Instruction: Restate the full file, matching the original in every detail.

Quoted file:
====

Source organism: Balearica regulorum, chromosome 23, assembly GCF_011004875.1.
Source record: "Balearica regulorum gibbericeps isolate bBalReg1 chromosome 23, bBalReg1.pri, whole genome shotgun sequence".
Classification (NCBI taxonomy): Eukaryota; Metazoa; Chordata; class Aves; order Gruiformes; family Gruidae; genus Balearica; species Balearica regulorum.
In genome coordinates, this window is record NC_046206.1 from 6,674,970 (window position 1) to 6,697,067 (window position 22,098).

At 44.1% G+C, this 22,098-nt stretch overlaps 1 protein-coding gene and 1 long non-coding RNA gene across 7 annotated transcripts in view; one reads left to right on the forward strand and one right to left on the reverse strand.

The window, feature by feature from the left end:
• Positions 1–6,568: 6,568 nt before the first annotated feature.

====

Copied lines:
Source organism: Balearica regulorum, chromosome 23, assembly GCF_011004875.1.
Source record: "Balearica regulorum gibbericeps isolate bBalReg1 chromosome 23, bBalReg1.pri, whole genome shotgun sequence".
Classification (NCBI taxonomy): Eukaryota; Metazoa; Chordata; class Aves; order Gruiformes; family Gruidae; genus Balearica; species Balearica regulorum.
In genome coordinates, this window is record NC_046206.1 from 6,674,970 (window position 1) to 6,697,067 (window position 22,098).

At 44.1% G+C, this 22,098-nt stretch overlaps 1 protein-coding gene and 1 long non-coding RNA gene across 7 annotated transcripts in view; one reads left to right on the forward strand and one right to left on the reverse strand.

The window, feature by feature from the left end:
• Positions 1–6,568: 6,568 nt before the first annotated feature.